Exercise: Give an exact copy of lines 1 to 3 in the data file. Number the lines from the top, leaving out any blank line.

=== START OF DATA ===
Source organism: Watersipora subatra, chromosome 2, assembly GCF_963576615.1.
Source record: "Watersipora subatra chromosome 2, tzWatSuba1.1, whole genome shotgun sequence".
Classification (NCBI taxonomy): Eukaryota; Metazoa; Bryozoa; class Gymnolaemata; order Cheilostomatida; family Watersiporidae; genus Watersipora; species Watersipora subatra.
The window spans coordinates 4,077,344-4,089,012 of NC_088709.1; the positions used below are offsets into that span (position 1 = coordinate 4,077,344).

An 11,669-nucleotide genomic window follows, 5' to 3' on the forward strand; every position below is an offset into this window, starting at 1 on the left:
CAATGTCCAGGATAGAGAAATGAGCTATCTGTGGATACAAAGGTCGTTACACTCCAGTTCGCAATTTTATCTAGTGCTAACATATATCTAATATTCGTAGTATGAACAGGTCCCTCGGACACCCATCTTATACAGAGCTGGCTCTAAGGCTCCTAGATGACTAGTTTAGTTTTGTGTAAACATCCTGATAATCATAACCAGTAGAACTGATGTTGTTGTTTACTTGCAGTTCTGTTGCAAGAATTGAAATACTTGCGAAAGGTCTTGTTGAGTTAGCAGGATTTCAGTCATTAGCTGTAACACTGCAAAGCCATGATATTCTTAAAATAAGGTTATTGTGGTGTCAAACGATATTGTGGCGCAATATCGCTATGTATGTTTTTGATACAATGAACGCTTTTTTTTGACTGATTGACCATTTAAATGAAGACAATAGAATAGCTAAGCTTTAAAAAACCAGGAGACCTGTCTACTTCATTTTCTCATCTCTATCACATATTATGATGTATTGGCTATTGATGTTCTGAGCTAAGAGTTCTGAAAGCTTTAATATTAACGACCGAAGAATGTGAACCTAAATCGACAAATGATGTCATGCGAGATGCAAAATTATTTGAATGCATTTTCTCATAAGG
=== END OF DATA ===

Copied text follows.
Source organism: Watersipora subatra, chromosome 2, assembly GCF_963576615.1.
Source record: "Watersipora subatra chromosome 2, tzWatSuba1.1, whole genome shotgun sequence".
Classification (NCBI taxonomy): Eukaryota; Metazoa; Bryozoa; class Gymnolaemata; order Cheilostomatida; family Watersiporidae; genus Watersipora; species Watersipora subatra.